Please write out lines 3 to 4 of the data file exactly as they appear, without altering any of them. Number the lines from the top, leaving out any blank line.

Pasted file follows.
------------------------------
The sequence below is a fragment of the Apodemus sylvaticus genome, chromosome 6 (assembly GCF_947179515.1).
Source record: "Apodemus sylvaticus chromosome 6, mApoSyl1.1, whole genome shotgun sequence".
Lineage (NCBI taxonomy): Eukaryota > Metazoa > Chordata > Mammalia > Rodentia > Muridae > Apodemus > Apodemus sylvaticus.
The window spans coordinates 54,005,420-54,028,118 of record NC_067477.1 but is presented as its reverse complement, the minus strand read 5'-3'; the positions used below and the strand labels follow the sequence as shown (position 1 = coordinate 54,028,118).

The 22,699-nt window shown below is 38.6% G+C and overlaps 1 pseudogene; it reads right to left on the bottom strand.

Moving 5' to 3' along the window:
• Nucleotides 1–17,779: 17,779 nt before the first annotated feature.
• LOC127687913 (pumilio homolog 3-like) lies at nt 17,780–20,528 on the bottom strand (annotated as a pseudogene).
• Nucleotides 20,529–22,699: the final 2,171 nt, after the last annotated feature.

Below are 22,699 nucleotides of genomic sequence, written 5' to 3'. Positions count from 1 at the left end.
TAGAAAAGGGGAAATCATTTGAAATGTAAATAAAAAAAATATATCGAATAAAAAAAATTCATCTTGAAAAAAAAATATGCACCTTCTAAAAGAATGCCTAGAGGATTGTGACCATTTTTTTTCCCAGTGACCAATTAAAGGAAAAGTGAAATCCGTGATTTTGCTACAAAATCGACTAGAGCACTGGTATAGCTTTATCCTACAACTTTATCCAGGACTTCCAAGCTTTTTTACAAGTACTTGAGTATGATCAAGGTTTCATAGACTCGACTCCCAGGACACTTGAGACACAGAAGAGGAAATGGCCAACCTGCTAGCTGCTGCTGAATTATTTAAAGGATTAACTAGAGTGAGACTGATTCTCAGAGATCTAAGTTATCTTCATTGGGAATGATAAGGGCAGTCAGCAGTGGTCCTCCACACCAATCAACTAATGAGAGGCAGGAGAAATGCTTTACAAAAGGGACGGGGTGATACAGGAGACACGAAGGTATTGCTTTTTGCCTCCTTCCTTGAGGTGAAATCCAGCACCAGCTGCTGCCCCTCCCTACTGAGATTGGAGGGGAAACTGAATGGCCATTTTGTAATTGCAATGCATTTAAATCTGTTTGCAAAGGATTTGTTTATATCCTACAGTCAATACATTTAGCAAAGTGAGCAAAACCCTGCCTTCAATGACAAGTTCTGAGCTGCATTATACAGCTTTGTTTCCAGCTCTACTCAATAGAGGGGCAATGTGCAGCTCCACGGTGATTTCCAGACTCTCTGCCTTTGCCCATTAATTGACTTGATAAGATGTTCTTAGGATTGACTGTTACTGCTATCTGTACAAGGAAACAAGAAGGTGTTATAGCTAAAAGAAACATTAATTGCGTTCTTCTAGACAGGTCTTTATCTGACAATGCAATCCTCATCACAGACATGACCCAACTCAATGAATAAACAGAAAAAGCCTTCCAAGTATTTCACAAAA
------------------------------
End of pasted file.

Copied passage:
Lineage (NCBI taxonomy): Eukaryota > Metazoa > Chordata > Mammalia > Rodentia > Muridae > Apodemus > Apodemus sylvaticus.
The window spans coordinates 54,005,420-54,028,118 of record NC_067477.1 but is presented as its reverse complement, the minus strand read 5'-3'; the positions used below and the strand labels follow the sequence as shown (position 1 = coordinate 54,028,118).